On appeal to this Court, Hanlon presents three arguments in support of his request that we overturn the decision of the Circuit Court of Kanawha County. First, he argues that Murphy's hiring violated W. Va. Code § 18A-4-16 (1982) (Repl. Vol. 1993)See footnote 18 18 in that Murphy was not an employee of the Logan County Board of Education at the time he was hired for the coaching position. Second, Hanlon contends that the hiring was in contravention of W. Va. Code § 18A-3-2a(4) (1992) (Repl. Vol. 1993)See footnote 19 19 because Hanlon, a qualified applicant employed by the hiring board of education, applied for the job. Finally, Hanlon submits that, in any event, he is entitled to a default judgment pursuant
to W. Va. Code § 18-29-3(a) (1992) (Repl. Vol.
1994)See footnote 20 20
because the LCBOE did not adhere to the time requirements
contained in W. Va. Code § 18-29-4(b) (1992) (Repl.
Vol. 1994).See footnote 21
21 After a discussion of the applicable standard of
review, we will address the merits of Hanlon's contentions.
A. Standard of Review
In determining whether a circuit court properly has reviewed a decision of the Administrative Law Judge for the West Virginia Education and State Employees Grievance Board, it is first necessary to review the statutory provision permitting appeal to the circuit court. W. Va. Code § 18-29-7 (1985) (Repl. Vol. 1994) directs that:
The decision of the hearing examiner [of the West Virginia Education and State Employees Grievance Board] shall be final upon the parties and shall be enforceable in circuit court: Provided, That either party may appeal to the circuit court of the county in which the grievance occurred on the grounds that the hearing examiner's decision (1) was contrary to law or lawfully adopted rule, regulation or written policy of the chief administrator or governing board, (2) exceeded the hearing examiner's statutory authority, (3) was the result of fraud or deceit, (4) was clearly wrong in view of the reliable, probative and substantial evidence on the whole record, or (5) was arbitrary or capricious or characterized by abuse of discretion or clearly unwarranted exercise of discretion. Such appeal shall be filed in the circuit court of Kanawha County or in the circuit court of the county in which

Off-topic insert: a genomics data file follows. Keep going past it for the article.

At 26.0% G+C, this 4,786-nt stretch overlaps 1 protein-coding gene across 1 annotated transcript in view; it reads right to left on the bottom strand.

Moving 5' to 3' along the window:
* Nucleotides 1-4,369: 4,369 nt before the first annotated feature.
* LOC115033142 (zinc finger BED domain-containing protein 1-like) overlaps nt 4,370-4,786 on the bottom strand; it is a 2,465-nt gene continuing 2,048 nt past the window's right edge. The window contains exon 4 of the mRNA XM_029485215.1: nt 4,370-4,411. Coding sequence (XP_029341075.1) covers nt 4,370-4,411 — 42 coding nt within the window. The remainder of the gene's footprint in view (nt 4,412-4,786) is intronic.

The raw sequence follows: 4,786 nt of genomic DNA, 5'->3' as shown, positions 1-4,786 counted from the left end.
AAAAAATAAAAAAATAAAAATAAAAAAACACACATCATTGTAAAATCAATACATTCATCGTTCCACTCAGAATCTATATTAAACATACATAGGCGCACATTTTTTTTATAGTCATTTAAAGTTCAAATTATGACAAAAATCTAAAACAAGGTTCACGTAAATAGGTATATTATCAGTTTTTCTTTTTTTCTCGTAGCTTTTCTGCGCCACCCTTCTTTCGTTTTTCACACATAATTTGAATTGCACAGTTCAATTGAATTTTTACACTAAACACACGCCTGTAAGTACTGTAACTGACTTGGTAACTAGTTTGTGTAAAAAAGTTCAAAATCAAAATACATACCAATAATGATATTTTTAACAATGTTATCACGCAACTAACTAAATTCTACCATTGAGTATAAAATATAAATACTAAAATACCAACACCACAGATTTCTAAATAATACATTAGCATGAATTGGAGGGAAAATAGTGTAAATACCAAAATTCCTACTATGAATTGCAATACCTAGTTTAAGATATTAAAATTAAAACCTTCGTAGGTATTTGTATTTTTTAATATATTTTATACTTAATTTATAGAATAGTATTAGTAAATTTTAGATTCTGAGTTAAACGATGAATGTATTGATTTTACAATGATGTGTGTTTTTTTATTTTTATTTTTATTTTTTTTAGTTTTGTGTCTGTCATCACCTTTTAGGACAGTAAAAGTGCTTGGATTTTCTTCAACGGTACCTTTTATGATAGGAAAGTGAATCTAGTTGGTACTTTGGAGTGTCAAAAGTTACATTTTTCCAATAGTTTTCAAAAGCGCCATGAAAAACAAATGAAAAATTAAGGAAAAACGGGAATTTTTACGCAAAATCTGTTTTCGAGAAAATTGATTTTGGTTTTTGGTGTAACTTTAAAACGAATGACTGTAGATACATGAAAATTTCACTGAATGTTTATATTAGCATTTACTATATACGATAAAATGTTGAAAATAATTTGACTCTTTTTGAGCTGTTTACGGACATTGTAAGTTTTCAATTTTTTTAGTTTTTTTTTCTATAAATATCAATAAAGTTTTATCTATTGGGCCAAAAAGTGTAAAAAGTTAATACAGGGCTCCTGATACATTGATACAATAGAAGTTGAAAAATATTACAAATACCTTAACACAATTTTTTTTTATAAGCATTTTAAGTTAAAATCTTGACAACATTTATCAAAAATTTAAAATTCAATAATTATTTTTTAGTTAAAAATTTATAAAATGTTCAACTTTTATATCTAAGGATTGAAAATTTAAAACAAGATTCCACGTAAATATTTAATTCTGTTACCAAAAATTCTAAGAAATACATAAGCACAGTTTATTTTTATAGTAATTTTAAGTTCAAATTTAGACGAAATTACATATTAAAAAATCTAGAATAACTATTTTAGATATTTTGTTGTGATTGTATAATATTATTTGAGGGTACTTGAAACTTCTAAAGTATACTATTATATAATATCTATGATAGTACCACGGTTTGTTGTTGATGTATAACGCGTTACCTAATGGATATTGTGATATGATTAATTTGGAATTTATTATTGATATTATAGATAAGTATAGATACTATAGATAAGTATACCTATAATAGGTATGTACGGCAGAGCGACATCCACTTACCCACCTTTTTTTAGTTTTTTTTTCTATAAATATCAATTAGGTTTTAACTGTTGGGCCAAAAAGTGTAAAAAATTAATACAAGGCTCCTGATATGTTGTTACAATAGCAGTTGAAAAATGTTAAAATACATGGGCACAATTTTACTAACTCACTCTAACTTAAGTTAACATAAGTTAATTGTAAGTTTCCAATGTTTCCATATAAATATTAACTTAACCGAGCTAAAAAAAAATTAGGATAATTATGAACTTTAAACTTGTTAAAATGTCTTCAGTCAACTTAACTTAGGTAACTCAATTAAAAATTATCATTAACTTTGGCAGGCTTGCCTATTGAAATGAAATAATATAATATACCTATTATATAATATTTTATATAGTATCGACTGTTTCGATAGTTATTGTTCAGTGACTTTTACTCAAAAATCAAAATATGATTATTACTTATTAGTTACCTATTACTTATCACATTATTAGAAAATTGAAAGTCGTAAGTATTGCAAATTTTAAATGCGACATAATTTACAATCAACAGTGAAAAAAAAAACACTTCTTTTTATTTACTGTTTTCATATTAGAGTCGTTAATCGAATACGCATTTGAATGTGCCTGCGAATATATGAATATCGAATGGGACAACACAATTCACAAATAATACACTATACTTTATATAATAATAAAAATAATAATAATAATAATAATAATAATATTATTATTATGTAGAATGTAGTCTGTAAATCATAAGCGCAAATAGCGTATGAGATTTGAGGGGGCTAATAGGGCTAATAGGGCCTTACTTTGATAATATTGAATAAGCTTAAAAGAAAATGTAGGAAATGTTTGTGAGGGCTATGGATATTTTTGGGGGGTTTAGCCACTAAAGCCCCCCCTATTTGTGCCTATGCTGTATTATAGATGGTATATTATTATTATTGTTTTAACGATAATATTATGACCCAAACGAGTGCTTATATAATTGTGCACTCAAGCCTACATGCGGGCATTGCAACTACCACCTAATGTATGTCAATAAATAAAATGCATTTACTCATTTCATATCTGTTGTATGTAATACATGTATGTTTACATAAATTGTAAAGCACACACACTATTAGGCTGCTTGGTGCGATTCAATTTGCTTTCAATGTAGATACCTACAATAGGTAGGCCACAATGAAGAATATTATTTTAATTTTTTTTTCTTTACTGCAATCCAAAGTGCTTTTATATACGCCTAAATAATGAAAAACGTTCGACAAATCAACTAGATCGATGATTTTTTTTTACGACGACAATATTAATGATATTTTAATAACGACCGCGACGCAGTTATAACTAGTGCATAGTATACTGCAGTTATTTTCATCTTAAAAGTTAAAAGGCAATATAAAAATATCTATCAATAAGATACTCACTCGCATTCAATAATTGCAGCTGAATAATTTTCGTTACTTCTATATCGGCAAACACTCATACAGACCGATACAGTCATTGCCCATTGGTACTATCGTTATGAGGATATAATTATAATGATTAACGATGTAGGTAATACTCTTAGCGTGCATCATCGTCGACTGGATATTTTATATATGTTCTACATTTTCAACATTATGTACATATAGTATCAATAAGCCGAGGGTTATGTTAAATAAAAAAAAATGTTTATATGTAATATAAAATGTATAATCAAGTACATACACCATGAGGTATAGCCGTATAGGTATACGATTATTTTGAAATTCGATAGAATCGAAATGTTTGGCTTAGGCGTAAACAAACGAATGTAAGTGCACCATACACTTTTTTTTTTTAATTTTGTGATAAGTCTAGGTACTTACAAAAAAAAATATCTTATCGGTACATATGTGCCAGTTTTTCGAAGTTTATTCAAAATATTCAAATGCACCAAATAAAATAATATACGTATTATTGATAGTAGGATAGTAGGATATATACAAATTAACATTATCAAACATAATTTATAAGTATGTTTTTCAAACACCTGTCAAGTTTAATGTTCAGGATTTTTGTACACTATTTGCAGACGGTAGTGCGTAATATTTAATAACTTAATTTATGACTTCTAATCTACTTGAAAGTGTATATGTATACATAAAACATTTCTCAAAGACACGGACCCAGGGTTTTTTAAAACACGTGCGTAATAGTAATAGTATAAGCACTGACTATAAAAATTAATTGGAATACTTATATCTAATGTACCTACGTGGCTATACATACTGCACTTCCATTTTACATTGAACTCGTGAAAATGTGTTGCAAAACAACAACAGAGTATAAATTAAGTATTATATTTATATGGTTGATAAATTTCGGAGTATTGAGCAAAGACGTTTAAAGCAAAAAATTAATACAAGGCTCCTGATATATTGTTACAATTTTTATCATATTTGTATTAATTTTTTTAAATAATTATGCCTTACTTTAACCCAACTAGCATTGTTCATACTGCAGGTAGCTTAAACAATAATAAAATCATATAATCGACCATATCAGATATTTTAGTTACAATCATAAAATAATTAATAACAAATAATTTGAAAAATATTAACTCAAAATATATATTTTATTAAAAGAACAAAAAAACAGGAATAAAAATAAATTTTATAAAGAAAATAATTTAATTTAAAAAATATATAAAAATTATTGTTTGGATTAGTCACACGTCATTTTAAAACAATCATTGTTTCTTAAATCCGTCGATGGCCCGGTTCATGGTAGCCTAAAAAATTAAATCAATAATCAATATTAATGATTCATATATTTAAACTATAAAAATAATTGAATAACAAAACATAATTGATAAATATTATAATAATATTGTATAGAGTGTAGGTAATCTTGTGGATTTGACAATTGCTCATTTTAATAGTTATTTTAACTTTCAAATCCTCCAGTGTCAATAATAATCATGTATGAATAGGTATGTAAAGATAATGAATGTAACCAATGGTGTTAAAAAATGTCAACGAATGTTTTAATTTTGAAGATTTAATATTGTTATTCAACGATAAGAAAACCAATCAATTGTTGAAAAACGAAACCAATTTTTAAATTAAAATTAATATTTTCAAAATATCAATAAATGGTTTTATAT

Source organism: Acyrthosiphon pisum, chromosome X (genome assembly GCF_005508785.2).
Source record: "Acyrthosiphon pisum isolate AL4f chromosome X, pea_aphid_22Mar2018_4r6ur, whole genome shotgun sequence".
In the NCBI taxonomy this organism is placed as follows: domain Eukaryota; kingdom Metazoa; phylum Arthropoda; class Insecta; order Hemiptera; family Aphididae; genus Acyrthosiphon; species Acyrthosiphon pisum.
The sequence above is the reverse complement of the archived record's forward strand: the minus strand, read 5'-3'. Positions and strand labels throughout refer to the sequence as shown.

the grievance occurred[.]
The court may reverse, vacate or
modify the decision of the hearing examiner or may remand the
grievance to the chief administrator of the institution for
Having once reached the circuit court
by way of appeal, "'[a] final order of the hearing examiner
for the West Virginia Educational Employees Grievance Board, made
pursuant to W. Va. Code, 18-29-1, et seq. [(1992)
(Repl. Vol. 1994)], and based upon findings of fact, should not
be reversed unless clearly wrong.' Syllabus Point 1, Randolph
County Board of Education v. Scalia, 182 W. Va. 289, 387
S.E.2d 524 (1989)." Syl. pt. 1, Martin v. Randolph County
Bd. of Educ., 195 W. Va. 297, 465 S.E.2d 399 (1995).
That is not to say, however, that we necessarily may decide anew
those matters with which we disagree with the ALJ or the circuit
Th[e clearly erroneous] standard does not entitle a reviewing court to reverse the finder of fact simply because it may have decided the case differently. . . . Indeed, if the lower tribunal's conclusion is plausible when viewing the evidence in its entirety, the appellate court may not reverse even if it would have weighed the evidence differently[.]
Board of Educ. of County of Mercer v. Wirt, 192 W. Va. 568, 578-79, 453 S.E.2d 402, 412-13 (1994) (citing Anderson v. Bessemer City, 470 U.S. 564, 573-74, 105 S. Ct. 1504, 1511, 84 L. Ed. 2d 518, 528 (1985)) (footnotes omitted). See also Syl. pt. 1, in part, In the Interest of Tiffany Marie S., 196 W. Va. 223, 470 S.E.2d 177 (1996) ("A finding [of
fact] is clearly erroneous when, although there is evidence to
support the finding, the reviewing court on the entire evidence
is left with the definite and firm conviction that a mistake has
been committed. However, a reviewing court may not overturn a
finding simply because it would have decided the case
differently, and it must affirm a finding if the circuit court's
account of the evidence is plausible in light of the record
viewed in its entirety.").
Clarifying further the extent of this
Court's review, we additionally noted in Martin that:
in reviewing an ALJ's decision that was affirmed by the circuit court, this Court accords deference to the findings of fact made below. This Court reviews decisions of the circuit under the same standard as that by which the circuit reviews the decision of the ALJ. We must uphold any of the ALJ's factual findings that are supported by substantial evidence, and we owe substantial deference to inferences drawn from these facts. . . . We review de novo the conclusions of law and application of law to the facts.